Qualifications & Memberships
My research interests lie in the intersection between the fields of criminal law and international law. My initial specialisation was in International Humanitarian Law and international drug control law. I have recently developed research interests in the International Military Tribunal for the Far East, international tobacco control and the area of transnational crime generally. I amparticularly interested in developing the notion of transnational criminal law, as that part of international criminal law in a general sense which is concerned with the suppression of transantional crime by states.
- Boister N. (2023) Conscription and the Crime of Aggression. Humboldt University, Faculty of Law, Berlin: International Criminal Law Discussion Group.
- Boister N. (2023) Teaching Transantional Criminal Law. Lloyd Law College, Greater Noida, Uttar Pradesh, India: Commonwealth Legal Education Association’s Fiftieth Anniversary Conference.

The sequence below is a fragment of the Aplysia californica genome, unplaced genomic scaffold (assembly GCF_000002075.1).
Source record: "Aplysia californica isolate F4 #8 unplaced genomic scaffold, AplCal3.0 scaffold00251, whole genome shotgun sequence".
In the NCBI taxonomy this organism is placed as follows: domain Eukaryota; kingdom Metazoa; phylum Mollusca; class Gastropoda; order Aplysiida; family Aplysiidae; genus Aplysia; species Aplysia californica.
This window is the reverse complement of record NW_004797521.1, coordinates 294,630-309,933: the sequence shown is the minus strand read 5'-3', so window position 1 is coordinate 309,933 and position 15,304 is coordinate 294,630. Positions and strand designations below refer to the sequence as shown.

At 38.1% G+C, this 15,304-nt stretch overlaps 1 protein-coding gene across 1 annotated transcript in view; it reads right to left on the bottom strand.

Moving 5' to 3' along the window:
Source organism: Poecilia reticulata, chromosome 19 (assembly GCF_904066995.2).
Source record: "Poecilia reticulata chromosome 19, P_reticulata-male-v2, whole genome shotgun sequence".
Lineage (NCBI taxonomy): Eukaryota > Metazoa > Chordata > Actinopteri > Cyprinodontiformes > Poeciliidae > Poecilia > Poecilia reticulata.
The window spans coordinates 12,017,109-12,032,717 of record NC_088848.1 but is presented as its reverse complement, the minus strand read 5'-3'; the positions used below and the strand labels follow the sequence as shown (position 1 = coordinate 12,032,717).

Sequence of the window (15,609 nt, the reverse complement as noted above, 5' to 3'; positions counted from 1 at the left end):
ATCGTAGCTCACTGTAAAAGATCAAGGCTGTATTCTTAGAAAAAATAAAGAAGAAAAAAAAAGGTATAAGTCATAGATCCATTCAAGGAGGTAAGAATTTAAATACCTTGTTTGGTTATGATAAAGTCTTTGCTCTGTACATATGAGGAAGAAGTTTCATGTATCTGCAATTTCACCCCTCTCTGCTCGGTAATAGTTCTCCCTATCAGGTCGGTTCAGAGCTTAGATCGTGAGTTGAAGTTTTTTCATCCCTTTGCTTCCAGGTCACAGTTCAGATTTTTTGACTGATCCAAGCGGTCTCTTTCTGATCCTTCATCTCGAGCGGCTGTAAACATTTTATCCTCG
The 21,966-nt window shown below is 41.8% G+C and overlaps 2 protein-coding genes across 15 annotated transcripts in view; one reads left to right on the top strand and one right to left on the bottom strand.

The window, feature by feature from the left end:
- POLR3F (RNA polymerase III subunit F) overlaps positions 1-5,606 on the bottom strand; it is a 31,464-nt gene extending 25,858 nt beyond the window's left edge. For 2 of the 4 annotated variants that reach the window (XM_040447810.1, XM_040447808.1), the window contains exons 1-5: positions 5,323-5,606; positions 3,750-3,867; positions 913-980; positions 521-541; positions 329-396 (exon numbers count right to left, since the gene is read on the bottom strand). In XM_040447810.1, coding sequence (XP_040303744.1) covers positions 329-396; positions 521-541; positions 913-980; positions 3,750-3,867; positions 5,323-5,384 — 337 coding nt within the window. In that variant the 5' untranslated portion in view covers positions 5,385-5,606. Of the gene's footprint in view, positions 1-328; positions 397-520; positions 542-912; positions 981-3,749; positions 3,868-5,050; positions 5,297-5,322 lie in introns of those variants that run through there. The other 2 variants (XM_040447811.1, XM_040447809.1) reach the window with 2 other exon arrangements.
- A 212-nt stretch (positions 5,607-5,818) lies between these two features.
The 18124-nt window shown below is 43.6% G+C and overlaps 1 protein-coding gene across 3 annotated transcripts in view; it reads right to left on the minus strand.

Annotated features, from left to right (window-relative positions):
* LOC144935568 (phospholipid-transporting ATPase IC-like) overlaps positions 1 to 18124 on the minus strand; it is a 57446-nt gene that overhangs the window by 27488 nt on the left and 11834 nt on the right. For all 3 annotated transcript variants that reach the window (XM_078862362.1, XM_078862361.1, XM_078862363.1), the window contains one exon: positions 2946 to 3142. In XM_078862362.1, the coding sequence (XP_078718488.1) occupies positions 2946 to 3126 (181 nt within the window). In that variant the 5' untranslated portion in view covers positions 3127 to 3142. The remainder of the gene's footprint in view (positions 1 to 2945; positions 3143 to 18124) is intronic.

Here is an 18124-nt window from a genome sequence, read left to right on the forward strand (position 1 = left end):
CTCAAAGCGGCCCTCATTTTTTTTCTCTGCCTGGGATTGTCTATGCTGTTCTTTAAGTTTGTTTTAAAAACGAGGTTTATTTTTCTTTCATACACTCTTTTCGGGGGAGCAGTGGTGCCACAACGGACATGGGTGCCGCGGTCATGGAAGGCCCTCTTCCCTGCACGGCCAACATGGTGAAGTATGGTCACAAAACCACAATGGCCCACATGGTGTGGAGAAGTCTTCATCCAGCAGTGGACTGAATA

- Boister N. (2023) Teaching Transnational Criminal Law. Lloyd Law College, Greater Noida, Uttar Pradesh, India: Commonwealth Legal Education Association’s Fiftieth Anniversary Conference.
- Boister N. (2023) A History of Double Criminality in Extradition. Journal of the History of International Law 25(2): 218-257. http://dx.doi.org/10.1163/15718050-bja10089.
- Boister N. (2023) Conscription to Fight a War of Aggression under International Criminal Law. Journal of International Criminal Justice 21(2): 265-289. http://dx.doi.org/10.1093/jicj/mqad016.
Neil Boister joined Canterbury as a Senior Lecturer in Law in 2003. He obtained a B.A. degree in English and African Politics from the University of Natal, followed by an LL.B. and a Master of Laws by thesis on the application of humanitarian law to the South African armed conflict.
In 1994, an award of a scholarship enabled Neil to read for a PhD at the University of Nottingham in international drug control law. After having taught criminal and international law at the University of Natal since 1991, he joined the School of Law at the University of Nottingham and taught there from 1998-2002 in criminal law, public law, international law and European criminal law.
Neil's research interests lie in the intersection between the fields of criminal law and international law. He has recently specialised in international drug control law and retains a strong interest in the humanitarian law of armed conflict.